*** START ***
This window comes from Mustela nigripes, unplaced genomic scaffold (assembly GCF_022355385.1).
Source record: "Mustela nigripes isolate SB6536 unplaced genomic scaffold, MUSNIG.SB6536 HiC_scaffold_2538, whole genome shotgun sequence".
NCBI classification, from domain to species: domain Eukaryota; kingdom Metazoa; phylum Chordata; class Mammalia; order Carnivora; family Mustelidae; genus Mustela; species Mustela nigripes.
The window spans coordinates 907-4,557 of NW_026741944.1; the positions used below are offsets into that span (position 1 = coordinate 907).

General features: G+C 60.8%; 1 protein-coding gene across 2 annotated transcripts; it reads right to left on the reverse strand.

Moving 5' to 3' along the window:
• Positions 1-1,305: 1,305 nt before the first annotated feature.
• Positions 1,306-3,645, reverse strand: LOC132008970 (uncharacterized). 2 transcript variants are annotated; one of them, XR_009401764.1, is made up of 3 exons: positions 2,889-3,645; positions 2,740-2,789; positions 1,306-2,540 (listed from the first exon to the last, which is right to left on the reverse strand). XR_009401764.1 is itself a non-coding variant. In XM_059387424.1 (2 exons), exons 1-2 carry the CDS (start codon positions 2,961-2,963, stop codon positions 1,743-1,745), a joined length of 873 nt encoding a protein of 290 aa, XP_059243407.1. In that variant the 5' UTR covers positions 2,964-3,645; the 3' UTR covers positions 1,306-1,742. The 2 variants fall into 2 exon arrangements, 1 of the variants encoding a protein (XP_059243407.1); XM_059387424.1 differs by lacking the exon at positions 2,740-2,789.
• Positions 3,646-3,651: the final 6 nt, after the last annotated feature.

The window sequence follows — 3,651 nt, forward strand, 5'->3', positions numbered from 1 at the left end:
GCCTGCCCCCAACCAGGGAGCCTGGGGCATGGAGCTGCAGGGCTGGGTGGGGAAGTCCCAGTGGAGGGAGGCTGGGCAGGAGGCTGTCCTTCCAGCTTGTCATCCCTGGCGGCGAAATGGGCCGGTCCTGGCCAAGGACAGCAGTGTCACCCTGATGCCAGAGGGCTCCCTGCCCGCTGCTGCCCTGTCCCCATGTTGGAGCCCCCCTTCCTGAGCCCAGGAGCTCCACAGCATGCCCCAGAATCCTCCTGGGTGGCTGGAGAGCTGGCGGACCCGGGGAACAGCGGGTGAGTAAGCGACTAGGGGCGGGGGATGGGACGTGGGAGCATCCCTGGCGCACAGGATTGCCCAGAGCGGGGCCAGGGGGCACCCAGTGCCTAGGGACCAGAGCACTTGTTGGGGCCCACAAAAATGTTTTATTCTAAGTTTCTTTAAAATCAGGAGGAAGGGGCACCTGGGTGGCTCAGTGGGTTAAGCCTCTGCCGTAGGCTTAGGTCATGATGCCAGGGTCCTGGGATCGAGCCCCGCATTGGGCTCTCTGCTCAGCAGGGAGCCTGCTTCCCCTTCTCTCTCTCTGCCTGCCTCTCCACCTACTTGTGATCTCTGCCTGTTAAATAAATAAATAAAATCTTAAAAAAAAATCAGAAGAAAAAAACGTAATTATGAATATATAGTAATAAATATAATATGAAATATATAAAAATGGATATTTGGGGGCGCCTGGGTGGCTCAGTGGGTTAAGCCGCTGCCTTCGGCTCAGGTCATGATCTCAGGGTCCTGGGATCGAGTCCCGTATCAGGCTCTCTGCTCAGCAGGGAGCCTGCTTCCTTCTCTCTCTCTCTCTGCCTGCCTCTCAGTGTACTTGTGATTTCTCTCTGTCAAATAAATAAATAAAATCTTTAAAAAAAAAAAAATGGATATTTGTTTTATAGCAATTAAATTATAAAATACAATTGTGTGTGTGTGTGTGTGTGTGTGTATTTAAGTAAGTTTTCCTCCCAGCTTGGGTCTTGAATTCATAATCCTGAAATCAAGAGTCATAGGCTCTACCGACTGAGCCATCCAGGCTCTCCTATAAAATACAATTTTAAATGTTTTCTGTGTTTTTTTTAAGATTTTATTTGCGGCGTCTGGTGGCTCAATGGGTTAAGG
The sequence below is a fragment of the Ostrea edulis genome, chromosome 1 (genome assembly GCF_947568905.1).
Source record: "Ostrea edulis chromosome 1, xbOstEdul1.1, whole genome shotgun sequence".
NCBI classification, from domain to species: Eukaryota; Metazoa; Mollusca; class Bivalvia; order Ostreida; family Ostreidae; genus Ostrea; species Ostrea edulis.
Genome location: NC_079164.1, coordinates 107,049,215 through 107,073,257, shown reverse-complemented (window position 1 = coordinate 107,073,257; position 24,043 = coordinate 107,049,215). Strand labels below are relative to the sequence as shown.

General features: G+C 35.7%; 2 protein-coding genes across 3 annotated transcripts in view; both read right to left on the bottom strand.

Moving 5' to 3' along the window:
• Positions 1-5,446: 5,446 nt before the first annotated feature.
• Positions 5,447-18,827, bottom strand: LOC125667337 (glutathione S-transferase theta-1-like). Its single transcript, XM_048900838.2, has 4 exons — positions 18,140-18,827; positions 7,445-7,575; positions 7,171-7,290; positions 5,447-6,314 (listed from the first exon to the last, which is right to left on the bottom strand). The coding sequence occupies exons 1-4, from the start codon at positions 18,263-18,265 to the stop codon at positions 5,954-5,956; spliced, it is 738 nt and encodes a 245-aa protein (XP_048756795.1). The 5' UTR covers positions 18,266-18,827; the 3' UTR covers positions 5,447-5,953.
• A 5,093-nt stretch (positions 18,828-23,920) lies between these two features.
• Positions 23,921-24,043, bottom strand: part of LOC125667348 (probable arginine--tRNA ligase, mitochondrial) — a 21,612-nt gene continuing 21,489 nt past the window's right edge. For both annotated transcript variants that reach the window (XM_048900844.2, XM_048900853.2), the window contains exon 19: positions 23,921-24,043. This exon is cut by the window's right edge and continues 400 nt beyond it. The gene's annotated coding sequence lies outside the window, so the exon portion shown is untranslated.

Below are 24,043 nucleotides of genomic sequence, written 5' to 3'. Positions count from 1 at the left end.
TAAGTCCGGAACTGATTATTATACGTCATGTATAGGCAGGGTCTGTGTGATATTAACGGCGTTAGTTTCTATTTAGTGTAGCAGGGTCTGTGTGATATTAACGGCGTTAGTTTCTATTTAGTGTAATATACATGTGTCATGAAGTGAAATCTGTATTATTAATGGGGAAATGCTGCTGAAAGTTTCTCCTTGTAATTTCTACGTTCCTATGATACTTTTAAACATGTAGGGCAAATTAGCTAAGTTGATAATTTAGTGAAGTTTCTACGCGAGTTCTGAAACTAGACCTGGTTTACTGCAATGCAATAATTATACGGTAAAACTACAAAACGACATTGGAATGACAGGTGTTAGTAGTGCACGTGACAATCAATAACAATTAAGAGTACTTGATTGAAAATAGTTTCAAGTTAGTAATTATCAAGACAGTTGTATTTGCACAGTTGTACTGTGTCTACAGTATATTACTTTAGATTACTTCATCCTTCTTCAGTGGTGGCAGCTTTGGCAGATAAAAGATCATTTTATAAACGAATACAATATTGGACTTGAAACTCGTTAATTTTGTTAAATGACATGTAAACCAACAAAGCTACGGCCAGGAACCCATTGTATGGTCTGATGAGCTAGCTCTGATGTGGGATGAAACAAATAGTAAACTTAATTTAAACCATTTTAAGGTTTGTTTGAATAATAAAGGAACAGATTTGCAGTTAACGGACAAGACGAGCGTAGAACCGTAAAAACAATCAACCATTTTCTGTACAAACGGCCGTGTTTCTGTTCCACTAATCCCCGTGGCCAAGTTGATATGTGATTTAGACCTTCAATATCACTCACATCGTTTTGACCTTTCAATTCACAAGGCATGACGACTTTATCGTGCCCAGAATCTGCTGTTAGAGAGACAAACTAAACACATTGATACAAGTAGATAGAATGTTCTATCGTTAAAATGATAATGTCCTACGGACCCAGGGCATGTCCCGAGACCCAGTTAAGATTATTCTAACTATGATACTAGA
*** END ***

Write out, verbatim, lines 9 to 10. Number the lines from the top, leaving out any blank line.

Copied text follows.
• Positions 3,646-3,651: the final 6 nt, after the last annotated feature.

The window sequence follows — 3,651 nt, forward strand, 5'->3', positions numbered from 1 at the left end: